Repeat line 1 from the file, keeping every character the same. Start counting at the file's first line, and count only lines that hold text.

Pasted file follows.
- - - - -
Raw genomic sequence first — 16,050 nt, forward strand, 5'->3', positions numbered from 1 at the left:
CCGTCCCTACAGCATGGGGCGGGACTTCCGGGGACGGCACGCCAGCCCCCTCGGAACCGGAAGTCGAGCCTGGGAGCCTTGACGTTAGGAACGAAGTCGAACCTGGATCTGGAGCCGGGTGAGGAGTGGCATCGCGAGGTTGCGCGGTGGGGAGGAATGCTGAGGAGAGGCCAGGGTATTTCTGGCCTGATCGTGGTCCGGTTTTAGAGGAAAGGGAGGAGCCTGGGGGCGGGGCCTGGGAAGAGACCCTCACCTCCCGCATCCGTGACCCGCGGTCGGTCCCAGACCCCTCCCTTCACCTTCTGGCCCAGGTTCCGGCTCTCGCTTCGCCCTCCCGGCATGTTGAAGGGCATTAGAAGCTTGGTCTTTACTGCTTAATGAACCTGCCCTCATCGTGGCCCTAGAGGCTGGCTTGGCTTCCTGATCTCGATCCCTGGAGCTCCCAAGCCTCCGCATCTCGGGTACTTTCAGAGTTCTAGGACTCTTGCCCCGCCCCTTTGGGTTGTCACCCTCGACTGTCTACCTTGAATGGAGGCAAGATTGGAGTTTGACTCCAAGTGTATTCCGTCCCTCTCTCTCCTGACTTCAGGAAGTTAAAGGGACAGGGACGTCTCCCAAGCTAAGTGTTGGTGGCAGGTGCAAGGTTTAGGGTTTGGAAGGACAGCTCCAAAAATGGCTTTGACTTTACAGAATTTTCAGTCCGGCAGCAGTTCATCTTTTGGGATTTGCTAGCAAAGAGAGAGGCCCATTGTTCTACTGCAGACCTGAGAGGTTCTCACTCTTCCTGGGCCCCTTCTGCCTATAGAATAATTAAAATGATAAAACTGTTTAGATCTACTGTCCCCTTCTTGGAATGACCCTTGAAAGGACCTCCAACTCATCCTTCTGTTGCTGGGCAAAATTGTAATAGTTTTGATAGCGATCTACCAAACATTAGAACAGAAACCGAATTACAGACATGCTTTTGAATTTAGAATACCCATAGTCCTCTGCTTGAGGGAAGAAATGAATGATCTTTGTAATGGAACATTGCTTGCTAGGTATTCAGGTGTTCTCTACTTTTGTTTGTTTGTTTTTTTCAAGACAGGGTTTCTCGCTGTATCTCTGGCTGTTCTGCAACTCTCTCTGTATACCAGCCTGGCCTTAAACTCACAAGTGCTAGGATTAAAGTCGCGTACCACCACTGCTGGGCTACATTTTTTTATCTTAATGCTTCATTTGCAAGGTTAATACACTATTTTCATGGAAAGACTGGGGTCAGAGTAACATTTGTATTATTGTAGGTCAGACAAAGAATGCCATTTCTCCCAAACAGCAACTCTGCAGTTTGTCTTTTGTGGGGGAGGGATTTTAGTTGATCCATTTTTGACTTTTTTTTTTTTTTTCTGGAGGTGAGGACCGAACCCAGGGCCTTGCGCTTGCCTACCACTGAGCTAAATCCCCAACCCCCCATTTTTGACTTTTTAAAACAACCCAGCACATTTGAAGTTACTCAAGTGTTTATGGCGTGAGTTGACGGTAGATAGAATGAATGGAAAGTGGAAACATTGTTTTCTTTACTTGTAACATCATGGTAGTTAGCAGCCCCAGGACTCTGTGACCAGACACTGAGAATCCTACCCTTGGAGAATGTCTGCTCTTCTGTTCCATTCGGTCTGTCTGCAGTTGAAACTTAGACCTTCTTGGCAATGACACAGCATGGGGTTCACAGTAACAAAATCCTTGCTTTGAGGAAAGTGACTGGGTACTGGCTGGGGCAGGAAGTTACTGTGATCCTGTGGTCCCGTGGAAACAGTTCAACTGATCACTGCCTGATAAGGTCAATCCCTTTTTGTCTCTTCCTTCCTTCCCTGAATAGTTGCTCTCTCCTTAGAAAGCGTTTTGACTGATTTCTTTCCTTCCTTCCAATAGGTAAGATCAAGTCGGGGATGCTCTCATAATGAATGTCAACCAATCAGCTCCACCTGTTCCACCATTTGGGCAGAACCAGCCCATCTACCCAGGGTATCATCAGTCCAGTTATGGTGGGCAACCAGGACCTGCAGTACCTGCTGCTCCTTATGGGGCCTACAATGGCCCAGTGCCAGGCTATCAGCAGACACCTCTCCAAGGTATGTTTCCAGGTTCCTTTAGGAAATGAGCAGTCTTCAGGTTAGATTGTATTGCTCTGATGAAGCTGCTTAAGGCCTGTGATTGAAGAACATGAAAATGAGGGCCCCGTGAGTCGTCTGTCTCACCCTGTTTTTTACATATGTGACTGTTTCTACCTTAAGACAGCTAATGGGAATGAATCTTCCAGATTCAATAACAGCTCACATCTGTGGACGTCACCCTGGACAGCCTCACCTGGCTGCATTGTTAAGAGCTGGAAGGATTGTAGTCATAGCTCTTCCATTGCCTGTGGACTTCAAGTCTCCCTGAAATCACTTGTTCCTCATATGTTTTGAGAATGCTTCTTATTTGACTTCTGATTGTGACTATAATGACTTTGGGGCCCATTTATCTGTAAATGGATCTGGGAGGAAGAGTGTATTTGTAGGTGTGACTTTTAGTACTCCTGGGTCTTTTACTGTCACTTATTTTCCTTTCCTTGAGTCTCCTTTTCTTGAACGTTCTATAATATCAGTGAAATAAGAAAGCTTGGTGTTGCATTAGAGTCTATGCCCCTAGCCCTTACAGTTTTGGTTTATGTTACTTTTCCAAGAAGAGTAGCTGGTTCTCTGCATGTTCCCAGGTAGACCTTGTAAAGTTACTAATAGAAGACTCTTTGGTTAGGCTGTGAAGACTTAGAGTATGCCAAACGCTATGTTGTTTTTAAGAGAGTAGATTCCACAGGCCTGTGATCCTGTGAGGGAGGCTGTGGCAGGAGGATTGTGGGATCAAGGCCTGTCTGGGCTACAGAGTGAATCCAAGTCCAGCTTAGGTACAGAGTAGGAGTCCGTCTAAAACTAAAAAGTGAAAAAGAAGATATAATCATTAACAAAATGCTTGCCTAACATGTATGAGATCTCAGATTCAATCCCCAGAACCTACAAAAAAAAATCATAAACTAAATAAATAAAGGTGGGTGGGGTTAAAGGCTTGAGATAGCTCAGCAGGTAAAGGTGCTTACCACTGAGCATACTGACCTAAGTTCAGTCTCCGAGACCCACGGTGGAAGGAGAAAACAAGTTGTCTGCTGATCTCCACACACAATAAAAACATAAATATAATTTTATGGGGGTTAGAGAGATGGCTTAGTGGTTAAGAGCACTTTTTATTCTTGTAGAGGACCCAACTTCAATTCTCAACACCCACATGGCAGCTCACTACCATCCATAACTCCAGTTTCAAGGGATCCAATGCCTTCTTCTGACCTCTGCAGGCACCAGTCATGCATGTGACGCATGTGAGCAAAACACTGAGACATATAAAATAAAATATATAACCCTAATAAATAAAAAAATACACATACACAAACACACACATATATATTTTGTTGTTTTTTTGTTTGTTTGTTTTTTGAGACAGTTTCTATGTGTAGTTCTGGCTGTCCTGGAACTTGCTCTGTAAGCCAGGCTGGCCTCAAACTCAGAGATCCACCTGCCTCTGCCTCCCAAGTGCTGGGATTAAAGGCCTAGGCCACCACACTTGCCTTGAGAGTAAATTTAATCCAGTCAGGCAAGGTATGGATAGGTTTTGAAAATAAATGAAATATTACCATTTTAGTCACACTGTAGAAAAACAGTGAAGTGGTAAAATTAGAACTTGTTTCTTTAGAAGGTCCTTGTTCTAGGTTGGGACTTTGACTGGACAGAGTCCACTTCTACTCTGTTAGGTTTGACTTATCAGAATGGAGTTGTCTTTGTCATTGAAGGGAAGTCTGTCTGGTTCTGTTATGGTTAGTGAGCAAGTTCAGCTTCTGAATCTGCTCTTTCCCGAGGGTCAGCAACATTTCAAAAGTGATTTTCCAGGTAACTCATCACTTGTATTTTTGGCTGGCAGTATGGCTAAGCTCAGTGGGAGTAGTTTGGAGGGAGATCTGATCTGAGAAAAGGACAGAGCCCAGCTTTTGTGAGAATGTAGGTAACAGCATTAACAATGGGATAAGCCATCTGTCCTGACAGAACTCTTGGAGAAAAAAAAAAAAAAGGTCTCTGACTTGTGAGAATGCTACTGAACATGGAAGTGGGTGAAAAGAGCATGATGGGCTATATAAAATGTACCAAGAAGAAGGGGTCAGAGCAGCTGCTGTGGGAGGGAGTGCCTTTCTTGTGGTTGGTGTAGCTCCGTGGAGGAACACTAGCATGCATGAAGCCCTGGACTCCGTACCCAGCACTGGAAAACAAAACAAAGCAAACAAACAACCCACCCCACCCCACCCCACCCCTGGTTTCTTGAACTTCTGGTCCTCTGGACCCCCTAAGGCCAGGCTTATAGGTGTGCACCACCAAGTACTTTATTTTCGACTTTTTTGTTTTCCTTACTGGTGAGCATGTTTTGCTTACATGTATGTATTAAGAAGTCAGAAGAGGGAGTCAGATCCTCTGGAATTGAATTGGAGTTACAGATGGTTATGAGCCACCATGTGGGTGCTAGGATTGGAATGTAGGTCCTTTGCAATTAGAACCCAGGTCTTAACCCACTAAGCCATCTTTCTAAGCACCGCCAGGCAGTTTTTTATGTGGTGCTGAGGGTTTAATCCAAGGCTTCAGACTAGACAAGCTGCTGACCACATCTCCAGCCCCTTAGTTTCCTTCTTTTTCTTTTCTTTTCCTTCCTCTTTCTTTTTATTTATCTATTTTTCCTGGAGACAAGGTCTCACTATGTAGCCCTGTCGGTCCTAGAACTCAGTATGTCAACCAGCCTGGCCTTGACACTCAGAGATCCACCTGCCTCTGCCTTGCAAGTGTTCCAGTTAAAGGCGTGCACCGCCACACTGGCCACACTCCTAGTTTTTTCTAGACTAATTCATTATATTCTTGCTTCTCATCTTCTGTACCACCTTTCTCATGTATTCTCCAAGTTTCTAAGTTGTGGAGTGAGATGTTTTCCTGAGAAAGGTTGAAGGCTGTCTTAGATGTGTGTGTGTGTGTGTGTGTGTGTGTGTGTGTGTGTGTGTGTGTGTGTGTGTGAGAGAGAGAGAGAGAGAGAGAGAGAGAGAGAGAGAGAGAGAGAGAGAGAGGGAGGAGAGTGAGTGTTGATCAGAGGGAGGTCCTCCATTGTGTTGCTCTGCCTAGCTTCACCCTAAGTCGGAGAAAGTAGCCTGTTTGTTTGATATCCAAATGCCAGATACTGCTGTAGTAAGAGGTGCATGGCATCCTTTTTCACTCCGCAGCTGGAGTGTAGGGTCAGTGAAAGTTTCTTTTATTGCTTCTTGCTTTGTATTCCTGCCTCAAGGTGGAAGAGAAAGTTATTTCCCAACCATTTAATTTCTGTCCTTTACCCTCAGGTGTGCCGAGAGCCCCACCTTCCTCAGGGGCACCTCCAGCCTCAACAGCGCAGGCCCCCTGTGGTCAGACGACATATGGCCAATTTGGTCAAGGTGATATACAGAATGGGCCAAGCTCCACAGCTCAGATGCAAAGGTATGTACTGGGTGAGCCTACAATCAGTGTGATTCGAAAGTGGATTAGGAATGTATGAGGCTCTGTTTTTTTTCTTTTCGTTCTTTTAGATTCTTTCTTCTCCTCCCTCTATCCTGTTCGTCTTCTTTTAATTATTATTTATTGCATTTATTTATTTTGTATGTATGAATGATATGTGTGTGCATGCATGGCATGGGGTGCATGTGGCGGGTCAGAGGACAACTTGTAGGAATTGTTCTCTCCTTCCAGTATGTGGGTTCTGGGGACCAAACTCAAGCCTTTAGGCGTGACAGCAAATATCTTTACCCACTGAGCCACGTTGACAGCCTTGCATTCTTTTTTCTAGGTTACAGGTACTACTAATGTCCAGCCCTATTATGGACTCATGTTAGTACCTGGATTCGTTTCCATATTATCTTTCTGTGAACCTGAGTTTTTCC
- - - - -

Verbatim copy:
Raw genomic sequence first — 16,050 nt, forward strand, 5'->3', positions numbered from 1 at the left: